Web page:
What does the future hold?

Explainability

In 2020 and beyond explainability will underpin the outputs made by AI systems. However, these systems will only make sales teams intelligent if they can action the output, and they will only be empowered if they can trust the output. Why has the prediction, suggestion or recommendation been made?

In an industry built on facts and evidence, AI systems must be able to explain the reasons behind the outputs or they will fail to build the trust required. This is critical if you consider the difference in data sets and data granularity across different markets in Europe. Without explainability, the representative and the system can’t learn together.

 

Empower, not replace

Thousands of sales representatives on the road, having thousands of conversations every day across therapy areas means tens of thousands of data points. We must encourage representatives to give feedback directly into the system. This communication will use the representatives’ knowledge and create feedback mechanisms that generate a rich source of data to fuel future insights. This coupled with explainability will forge trust between the representative and the system. The best AI systems will be designed to empower representatives to take action with confidence, not replace them.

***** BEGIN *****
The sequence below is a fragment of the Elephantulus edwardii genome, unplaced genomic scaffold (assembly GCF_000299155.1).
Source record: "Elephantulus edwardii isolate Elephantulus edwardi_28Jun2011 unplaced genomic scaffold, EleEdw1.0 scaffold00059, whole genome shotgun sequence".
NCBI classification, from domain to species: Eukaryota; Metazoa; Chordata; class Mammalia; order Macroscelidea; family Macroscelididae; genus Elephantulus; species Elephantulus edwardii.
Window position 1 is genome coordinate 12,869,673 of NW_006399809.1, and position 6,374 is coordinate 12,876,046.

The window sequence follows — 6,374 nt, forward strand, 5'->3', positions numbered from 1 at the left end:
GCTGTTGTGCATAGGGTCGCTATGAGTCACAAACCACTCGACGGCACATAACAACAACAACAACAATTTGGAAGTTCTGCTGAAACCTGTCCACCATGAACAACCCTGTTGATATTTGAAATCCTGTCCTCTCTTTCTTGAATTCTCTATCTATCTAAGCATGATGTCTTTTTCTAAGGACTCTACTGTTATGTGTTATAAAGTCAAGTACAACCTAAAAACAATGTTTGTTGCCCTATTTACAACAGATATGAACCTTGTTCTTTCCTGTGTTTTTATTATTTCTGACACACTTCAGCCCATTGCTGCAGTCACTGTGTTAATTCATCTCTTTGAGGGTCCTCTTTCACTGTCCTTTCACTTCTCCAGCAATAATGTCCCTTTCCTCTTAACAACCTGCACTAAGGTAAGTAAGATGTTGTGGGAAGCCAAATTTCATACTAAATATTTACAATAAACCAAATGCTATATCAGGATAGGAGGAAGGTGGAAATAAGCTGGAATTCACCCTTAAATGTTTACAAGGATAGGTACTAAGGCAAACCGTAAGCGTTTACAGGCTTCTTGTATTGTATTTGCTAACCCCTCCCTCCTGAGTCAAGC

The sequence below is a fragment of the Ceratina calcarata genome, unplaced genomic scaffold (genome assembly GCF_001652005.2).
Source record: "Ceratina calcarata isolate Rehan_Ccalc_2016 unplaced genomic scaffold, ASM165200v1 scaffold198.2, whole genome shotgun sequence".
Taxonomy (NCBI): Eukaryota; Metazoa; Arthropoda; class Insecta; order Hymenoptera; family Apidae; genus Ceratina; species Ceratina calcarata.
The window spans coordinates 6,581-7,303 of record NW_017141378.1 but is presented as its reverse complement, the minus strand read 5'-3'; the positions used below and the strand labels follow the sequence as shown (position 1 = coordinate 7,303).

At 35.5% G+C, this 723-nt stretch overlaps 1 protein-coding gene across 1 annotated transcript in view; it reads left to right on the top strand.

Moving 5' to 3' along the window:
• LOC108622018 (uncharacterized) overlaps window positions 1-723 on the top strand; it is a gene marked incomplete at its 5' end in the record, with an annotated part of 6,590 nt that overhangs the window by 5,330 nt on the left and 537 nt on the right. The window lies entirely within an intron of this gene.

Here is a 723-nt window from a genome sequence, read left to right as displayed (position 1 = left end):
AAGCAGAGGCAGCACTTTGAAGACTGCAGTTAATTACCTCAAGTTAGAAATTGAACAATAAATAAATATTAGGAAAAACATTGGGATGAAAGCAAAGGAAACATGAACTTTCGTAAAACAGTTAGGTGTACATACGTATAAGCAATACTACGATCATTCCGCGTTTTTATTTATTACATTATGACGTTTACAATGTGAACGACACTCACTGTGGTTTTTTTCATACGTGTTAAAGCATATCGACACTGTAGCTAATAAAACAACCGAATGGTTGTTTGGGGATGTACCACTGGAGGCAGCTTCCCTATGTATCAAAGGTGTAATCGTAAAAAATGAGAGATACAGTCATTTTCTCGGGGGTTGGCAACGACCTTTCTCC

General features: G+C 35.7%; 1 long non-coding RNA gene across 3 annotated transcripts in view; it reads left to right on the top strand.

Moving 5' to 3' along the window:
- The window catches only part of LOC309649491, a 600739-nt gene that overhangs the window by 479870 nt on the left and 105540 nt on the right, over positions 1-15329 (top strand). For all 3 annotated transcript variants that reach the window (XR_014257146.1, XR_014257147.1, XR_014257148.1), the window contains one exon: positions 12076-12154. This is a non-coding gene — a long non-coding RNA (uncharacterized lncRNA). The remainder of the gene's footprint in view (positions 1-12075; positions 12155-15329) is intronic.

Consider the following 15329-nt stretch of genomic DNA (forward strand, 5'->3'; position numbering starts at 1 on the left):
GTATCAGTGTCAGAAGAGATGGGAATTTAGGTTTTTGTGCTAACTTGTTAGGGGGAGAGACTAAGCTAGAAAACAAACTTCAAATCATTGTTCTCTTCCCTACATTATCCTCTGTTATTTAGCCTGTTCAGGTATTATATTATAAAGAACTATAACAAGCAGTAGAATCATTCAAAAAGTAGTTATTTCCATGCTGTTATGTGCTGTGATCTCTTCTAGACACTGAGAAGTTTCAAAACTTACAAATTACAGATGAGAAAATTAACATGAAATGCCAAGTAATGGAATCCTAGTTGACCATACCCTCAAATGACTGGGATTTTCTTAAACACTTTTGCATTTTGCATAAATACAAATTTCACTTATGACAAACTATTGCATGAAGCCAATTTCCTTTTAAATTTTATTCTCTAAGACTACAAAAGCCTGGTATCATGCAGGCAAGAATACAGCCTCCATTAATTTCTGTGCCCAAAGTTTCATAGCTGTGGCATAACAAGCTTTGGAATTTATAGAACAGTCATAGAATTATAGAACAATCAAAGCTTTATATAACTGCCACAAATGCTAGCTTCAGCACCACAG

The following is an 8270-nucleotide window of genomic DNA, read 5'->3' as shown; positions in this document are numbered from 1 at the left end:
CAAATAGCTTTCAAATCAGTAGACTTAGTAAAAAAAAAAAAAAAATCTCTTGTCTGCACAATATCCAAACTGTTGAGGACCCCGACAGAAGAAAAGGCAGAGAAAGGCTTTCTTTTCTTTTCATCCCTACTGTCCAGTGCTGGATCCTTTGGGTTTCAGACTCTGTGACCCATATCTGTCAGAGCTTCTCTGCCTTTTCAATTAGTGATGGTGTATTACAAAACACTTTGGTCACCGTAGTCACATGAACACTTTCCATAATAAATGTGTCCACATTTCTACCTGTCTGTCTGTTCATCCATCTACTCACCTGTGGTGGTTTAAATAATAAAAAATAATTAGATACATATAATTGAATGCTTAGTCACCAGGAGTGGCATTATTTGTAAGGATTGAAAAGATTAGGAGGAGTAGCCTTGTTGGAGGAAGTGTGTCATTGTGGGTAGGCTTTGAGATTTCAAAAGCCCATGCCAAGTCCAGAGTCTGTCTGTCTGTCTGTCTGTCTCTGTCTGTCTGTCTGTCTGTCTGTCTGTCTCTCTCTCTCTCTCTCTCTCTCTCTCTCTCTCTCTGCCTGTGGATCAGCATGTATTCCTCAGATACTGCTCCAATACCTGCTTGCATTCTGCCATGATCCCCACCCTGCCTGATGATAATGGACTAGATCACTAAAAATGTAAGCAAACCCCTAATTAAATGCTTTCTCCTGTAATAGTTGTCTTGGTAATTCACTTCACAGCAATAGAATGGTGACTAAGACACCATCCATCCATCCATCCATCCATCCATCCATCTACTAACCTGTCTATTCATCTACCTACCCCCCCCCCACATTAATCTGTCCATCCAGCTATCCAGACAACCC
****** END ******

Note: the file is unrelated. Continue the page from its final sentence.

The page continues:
Be agile or get left behind

Sales teams can become the catalyst for life science companies to adapt quickly to change. The tools that representatives use must reflect the dynamic environment in which they work. 12-month, large scale, full country pilots that take years to implement must be a thing of the past. Validation of AI pilots for sales teams should not take longer than a few weeks.

AI can and is fueling competitive advantage within weeks and seeking out external AI vendors will help leaders of sales force teams accelerate speed of business through smarter decision-making, leading to faster execution. From the acquisition of data, system design, data modelling, feature extraction, prediction accuracy and testing, all can be done within a matter of weeks or faster, including the heavy lifting and cleaning of data.

 

Rasim Shah is Director of OKRA. To learn more about OKRA solutions email hello@okra.ai

 

References

1 Chui M., Henke N. & Miremadi M. (2018) Most of AI’s Business Uses Will Be in Two Areas. Harvard Business Review [online] [Accessed 11 February 2020] | 2 Markets & Markets (2019) Life Science Analytics Market by Type (Predictive, Descriptive, Prescriptive), Application (Marketing, Compliance, R&D, Pharmacovigilance, SCM), Component (Software, Service), Delivery (On Premise, Cloud), End User – Global Forecast to 2024 | 3 PricewaterhouseCoopers (2009) Pharma 2020: Marketing the future – Which path will you take? [online] [Accessed 11 February 2020] | 4 Khedkar P., Kalyan N. & Scott E. (2016) Sales Force Effectiveness in Pharma Is No Placebo [online] [Accessed 11 February 2020]